There is one other moment, towards the end of the movie, that also sticks in my mind. Sarah Churchill, Duchess of Marlborough (a commanding, spellbinding Rachel Weisz), has long enjoyed the perks that come with being the Queen's closest friend and confidante. But she has been undone, cast aside in favor of her younger cousin Abigail, who has managed not only to endear herself to the Queen, earn her trust and adoration, but to cast doubt on Sarah's own affection for and loyalty towards Anne. Sarah, desperate to regain her good standing, tries to reason with Anne, and convince her old, dear friend to turn on Abigail. That Abigail is in it for herself there can be no doubt, though she plays her part well and it's not hard to see how Anne would be captivated by her considerable charms. And while Sarah is the more sensible, the wiser, more capable and trustworthy choice for a companion, it's easy to assume she's really in it for herself, too, just like her conniving young cousin. This is why the scene with Anne and the baby resonated with me so strongly when I saw it. "This poor woman," I thought. "No one really loves her, they only love what they can get from her." But I didn't feel that way by the end of the movie. Maybe I'm intentionally mistaking Sarah's self-interest for something purer, because I can't bear the thought that no one truly loves Anne. But I didn't come away from the movie believing that. I do think there is an actual love story buried at the heart of The Favourite. It's those quiet little moments, the ones that suggest genuine affection between these two women, that make the movie so exquisite. Because it's so unexpected, so subtle, but, underneath all that artifice, it's there all the same.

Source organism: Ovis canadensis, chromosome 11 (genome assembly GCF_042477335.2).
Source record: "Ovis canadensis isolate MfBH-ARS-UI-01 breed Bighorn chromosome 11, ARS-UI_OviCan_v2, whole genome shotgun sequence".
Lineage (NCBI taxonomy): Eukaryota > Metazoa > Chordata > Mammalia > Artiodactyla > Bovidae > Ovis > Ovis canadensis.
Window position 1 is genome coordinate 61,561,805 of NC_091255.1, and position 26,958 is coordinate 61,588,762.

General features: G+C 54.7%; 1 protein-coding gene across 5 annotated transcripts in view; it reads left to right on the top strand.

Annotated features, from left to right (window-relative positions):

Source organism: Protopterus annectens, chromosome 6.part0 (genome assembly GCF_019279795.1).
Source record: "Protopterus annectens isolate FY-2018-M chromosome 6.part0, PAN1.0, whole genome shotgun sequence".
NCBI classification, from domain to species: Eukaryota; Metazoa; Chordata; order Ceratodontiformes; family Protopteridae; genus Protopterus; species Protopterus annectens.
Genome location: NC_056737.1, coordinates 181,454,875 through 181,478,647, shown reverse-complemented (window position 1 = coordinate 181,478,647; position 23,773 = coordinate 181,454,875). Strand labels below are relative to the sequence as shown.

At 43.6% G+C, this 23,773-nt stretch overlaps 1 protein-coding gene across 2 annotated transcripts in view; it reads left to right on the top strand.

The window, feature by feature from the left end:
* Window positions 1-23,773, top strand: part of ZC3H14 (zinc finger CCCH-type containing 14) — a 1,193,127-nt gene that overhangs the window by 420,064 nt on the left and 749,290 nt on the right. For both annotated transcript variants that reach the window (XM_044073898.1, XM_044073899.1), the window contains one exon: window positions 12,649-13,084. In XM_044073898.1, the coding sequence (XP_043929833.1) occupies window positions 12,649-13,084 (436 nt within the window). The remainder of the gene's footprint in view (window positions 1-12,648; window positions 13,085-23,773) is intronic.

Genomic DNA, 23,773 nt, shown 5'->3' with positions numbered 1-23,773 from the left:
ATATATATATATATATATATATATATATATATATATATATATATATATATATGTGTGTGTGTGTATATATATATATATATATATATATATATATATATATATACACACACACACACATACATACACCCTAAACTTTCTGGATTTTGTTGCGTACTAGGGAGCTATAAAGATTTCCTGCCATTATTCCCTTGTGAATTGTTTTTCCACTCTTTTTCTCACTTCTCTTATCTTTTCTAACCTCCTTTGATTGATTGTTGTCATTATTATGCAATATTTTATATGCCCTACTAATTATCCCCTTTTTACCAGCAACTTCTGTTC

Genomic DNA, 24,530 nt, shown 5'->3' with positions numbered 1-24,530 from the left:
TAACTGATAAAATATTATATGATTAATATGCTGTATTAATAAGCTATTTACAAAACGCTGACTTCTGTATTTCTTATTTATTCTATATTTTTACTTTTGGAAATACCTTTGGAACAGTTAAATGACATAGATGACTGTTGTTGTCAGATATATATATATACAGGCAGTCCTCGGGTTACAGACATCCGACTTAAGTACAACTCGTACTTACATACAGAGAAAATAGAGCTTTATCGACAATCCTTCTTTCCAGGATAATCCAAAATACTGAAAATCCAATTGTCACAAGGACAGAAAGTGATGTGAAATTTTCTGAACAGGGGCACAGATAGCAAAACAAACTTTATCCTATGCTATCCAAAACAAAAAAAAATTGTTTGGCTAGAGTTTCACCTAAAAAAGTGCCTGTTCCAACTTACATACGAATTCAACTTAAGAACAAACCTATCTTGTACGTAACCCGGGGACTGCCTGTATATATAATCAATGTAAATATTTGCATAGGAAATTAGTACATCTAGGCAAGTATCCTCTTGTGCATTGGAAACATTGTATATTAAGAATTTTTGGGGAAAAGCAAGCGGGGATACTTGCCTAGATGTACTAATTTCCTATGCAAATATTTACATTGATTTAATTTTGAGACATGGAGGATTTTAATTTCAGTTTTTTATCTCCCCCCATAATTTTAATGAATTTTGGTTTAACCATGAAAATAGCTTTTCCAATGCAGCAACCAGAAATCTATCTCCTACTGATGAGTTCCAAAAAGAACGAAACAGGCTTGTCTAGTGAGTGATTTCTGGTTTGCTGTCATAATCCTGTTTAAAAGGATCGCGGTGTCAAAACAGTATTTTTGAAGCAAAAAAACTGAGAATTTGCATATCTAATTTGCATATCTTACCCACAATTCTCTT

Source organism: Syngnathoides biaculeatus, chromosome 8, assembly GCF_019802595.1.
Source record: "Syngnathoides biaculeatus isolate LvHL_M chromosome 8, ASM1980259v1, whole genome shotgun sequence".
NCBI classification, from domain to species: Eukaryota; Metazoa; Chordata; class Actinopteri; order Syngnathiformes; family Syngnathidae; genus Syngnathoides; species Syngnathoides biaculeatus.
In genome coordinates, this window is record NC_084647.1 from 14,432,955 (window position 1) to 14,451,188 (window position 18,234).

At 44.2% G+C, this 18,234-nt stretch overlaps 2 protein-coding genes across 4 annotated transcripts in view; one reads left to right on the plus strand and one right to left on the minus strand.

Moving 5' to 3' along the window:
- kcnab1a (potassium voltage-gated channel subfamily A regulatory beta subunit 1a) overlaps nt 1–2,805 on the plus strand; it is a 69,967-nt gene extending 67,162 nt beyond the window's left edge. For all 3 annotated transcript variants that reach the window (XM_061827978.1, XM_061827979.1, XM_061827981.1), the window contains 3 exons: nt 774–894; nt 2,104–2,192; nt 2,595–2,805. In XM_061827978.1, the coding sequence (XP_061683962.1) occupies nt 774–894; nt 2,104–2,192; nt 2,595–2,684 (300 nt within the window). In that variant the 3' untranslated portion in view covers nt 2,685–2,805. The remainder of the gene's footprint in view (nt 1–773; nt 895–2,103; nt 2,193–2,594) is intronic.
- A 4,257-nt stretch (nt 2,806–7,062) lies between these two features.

I've spent the past ten months furiously attempting to catch up on all the movies and series that have managed to slip past me over the last few years. For the most part, the titles I enjoy and admire the most (The Handmaiden, Thelma, and The Duke of Burgundy immediately come to mind) are the ones that feature queer female characters in their leading roles. Romantic / sexual relationships are a vital part of each story but not always the primary focus. What makes these stories compelling is a focus on complicated female characters and a decided lack of emphasis on the male gaze (the irony that all these films were directed by men is not lost on me) - an acknowledgment that women do not have to be deified or villainized in extraordinary fashion in order to be compelling, or used as props for leading men, or waste their time trying to endear or ingratiate themselves to men, or even concern themselves with what the men are doing or how their own actions might be affecting them. These women have their own stories to tell. And sometimes those stories aren't heroic or uplifting. And sometimes the women don't look fabulous while they're going about the business of being complicated and fascinating. Sometimes they're middle aged and overweight, un-corseted, gout-ridden and wearing eye makeup that makes them look like a badger. Some of the most celebrated male roles are those that revel in their characters' flaws, their actual human-ness. It shouldn't be so uncommon for women to feature in similar parts, yet somehow it still feels revolutionary, because it happens far too infrequently. I loved spending time in the company of these women. I loved these women. I loved this movie.